[arin-ppml] Clarify /29 assignment identification requirement

William Herrin bill at herrin.us
Sat May 5 14:25:53 EDT 2012

On 5/5/12, David Krumme <david at airbits.com> wrote:
> I like your ideas which are quite clever.  However, my situation doesn't
> match your expectations.  Maybe I am unique...?

Hi David,

Maybe unique. Or just moving through an early phase where certain
kinds of expedience still make sense.

>> The expectations are for a healthy mix of assignments: dynamic pools
>> and static assignments of various sizes with the larger static
>> assignments properly swipped.
> All my customers are assigned individual /32's.  I don't know why I would
> be using dynamic pools for customers who are permanently connected and who
> tend to use the Internet every day.

Doesn't scale up and its a nuisance to keep track of. When you have
10,000 /32's and redundant paths in your network, you'll find that
some of your edge equipment has trouble dealing with the routes.
Dynamic pools aggregate better and with the right software you can
give the assignments some stickiness so the customer tends not to get
a different address unless he moves to a different pool. Assignment
and revocation via dynamic pools also automates easier than static

>> Error is important. A surprisingly large amount of information in an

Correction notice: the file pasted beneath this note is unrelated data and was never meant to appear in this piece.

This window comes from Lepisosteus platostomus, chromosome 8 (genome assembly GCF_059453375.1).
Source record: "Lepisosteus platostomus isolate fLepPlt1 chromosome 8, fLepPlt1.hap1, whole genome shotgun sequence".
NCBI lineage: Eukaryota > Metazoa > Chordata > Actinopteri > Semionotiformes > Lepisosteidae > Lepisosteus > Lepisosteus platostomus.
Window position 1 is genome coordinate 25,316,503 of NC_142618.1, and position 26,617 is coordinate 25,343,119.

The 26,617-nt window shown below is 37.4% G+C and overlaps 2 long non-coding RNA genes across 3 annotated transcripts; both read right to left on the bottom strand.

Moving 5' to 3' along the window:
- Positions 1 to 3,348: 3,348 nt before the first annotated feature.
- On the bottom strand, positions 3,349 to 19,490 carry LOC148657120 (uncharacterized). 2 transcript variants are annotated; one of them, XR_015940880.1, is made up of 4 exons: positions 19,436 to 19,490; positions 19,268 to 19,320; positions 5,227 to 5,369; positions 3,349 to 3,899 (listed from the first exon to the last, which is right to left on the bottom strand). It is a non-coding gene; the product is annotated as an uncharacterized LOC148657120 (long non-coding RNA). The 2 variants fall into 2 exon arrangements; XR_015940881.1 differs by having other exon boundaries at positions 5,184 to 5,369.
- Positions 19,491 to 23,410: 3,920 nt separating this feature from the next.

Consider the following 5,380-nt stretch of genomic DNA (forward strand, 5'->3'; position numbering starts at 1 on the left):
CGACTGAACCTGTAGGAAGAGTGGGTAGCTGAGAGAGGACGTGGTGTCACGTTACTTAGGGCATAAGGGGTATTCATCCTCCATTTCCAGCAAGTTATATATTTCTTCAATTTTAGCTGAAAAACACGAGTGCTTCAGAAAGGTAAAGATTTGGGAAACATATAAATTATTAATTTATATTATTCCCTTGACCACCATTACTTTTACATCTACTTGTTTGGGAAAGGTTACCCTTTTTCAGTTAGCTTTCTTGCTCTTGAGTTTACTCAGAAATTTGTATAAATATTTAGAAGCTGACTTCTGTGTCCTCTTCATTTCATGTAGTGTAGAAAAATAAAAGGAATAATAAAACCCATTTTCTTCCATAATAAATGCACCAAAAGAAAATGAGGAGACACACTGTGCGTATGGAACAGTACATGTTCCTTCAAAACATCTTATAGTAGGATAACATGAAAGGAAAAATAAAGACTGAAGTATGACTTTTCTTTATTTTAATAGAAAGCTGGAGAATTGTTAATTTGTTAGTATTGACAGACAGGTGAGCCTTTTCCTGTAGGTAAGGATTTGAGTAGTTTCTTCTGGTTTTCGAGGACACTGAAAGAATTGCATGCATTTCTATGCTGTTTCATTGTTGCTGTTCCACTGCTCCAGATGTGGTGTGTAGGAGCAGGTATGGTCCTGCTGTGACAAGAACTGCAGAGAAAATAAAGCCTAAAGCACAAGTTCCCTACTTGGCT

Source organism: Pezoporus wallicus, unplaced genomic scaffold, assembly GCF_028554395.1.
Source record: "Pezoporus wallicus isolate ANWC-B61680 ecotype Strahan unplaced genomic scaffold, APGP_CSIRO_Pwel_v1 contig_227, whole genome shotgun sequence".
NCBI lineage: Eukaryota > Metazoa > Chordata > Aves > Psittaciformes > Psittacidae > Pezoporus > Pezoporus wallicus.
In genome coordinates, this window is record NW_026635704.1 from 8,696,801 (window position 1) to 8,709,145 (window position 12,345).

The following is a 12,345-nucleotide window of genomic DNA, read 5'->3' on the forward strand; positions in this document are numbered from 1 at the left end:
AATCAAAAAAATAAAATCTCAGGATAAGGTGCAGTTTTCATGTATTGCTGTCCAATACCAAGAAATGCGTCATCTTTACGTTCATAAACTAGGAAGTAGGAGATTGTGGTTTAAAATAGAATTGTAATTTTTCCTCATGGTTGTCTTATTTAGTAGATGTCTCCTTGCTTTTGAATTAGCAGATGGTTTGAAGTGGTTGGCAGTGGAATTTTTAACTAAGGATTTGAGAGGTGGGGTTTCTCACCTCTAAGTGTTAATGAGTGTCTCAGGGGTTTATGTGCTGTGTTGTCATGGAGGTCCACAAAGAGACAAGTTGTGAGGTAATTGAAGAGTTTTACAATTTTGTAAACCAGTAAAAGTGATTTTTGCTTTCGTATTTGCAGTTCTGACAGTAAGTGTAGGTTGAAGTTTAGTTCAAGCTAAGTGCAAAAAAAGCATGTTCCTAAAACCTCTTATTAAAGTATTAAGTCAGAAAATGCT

>> ISP's billing database is missing or wrong and obviously so. The
>> smaller the ISP, the more true....Too-perfect data is a red flag.
> Our billing database is almost perfectly error-free.  We audit it once a
> month because it's less work to keep it straight than to deal with the
> fallout from billing errors.

I'll bet you anything you want it's not as perfect as you think.
Somewhere in there Bob's niece Clara has free service as a courtesy to
the very valuable Bob. It wasn't deleted when Bob left you for

Also, your typos and goofs will have a different character than the
ones I'd get from a bulk mailing list. Mr. Ben Dover and Ms. Richard
Johnson are probably not to be found. Ralhp Jone likely is.

>> Heck, you can infer from just the list of plan durations and end
>> dates. If there are annual subscriptions but no cluster around
>> Christmas and no late-summer dip then something is odd. And you don't
>> need the slightest bit of PII to check.
> We don't have any plan durations or end dates or annual subscriptions.

At some point you send out a bill or auto-debit a credit card. That's
the end date. Then service begins again.

> So I'm just saying that your techniques are based on certain assumptions
> about how an ISP is run, assumptions that do not characterize my
> situation.

One size doesn't fit all. The PII method works for you. I heard you
loud and clear the first time. I just can't do anything about it
unless John finds a way around his pronouncement that anything between
the extremes of using PII whenever and not using PII at all is out of
bounds at the policy level. He has us boxed in.

I hope you'll forgive me but if I'm forced to choose between you
playing show and tell with the routers and a hospital either
reorganizing its network or coughing up patient ids, I'll choose to
inconvenience you.

Bill Herrin

William D. Herrin ................ herrin at dirtside.com  bill at herrin.us
3005 Crane Dr. ...................... Web: <http://bill.herrin.us/>
Falls Church, VA 22042-3004

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